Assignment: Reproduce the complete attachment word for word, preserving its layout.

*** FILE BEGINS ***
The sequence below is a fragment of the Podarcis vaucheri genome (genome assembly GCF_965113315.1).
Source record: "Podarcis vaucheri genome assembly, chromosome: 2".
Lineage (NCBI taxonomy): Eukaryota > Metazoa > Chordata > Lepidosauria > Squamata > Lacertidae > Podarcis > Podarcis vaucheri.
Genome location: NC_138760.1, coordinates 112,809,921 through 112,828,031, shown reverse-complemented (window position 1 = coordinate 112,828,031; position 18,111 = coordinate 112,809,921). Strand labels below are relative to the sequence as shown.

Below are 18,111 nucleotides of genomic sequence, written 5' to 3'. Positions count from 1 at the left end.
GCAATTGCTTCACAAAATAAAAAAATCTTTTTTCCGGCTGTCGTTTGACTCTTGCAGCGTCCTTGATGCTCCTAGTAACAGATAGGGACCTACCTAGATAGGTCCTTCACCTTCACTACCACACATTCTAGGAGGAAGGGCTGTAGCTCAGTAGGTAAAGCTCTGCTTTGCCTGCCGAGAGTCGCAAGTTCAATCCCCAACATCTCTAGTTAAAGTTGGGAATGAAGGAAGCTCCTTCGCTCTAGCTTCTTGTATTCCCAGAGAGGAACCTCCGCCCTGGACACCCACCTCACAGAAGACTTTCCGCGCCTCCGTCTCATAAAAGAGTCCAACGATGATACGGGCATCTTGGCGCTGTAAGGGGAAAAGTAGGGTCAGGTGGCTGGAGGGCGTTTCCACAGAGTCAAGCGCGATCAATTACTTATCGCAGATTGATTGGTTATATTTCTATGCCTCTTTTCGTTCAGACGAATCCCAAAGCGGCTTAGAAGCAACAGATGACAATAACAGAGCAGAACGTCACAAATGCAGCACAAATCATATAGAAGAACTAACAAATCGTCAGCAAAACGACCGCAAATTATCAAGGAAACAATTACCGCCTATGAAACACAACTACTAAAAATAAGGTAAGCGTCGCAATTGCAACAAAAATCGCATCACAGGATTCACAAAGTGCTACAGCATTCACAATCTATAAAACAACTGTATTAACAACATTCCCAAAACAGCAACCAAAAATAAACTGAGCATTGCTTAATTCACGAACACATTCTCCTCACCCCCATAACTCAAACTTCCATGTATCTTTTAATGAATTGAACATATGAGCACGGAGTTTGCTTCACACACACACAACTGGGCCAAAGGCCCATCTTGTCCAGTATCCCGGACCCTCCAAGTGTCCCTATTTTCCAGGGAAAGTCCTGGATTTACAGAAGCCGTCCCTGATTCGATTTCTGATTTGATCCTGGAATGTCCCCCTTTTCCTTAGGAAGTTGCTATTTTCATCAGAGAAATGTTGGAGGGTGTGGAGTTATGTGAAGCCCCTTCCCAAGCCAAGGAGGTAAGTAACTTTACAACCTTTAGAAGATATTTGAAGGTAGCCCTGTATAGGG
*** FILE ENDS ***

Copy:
The sequence below is a fragment of the Podarcis vaucheri genome (genome assembly GCF_965113315.1).
Source record: "Podarcis vaucheri genome assembly, chromosome: 2".
Lineage (NCBI taxonomy): Eukaryota > Metazoa > Chordata > Lepidosauria > Squamata > Lacertidae > Podarcis > Podarcis vaucheri.
Genome location: NC_138760.1, coordinates 112,809,921 through 112,828,031, shown reverse-complemented (window position 1 = coordinate 112,828,031; position 18,111 = coordinate 112,809,921). Strand labels below are relative to the sequence as shown.

Below are 18,111 nucleotides of genomic sequence, written 5' to 3'. Positions count from 1 at the left end.
GCAATTGCTTCACAAAATAAAAAAATCTTTTTTCCGGCTGTCGTTTGACTCTTGCAGCGTCCTTGATGCTCCTAGTAACAGATAGGGACCTACCTAGATAGGTCCTTCACCTTCACTACCACACATTCTAGGAGGAAGGGCTGTAGCTCAGTAGGTAAAGCTCTGCTTTGCCTGCCGAGAGTCGCAAGTTCAATCCCCAACATCTCTAGTTAAAGTTGGGAATGAAGGAAGCTCCTTCGCTCTAGCTTCTTGTATTCCCAGAGAGGAACCTCCGCCCTGGACACCCACCTCACAGAAGACTTTCCGCGCCTCCGTCTCATAAAAGAGTCCAACGATGATACGGGCATCTTGGCGCTGTAAGGGGAAAAGTAGGGTCAGGTGGCTGGAGGGCGTTTCCACAGAGTCAAGCGCGATCAATTACTTATCGCAGATTGATTGGTTATATTTCTATGCCTCTTTTCGTTCAGACGAATCCCAAAGCGGCTTAGAAGCAACAGATGACAATAACAGAGCAGAACGTCACAAATGCAGCACAAATCATATAGAAGAACTAACAAATCGTCAGCAAAACGACCGCAAATTATCAAGGAAACAATTACCGCCTATGAAACACAACTACTAAAAATAAGGTAAGCGTCGCAATTGCAACAAAAATCGCATCACAGGATTCACAAAGTGCTACAGCATTCACAATCTATAAAACAACTGTATTAACAACATTCCCAAAACAGCAACCAAAAATAAACTGAGCATTGCTTAATTCACGAACACATTCTCCTCACCCCCATAACTCAAACTTCCATGTATCTTTTAATGAATTGAACATATGAGCACGGAGTTTGCTTCACACACACACAACTGGGCCAAAGGCCCATCTTGTCCAGTATCCCGGACCCTCCAAGTGTCCCTATTTTCCAGGGAAAGTCCTGGATTTACAGAAGCCGTCCCTGATTCGATTTCTGATTTGATCCTGGAATGTCCCCCTTTTCCTTAGGAAGTTGCTATTTTCATCAGAGAAATGTTGGAGGGTGTGGAGTTATGTGAAGCCCCTTCCCAAGCCAAGGAGGTAAGTAACTTTACAACCTTTAGAAGATATTTGAAGGTAGCCCTGTATAGGG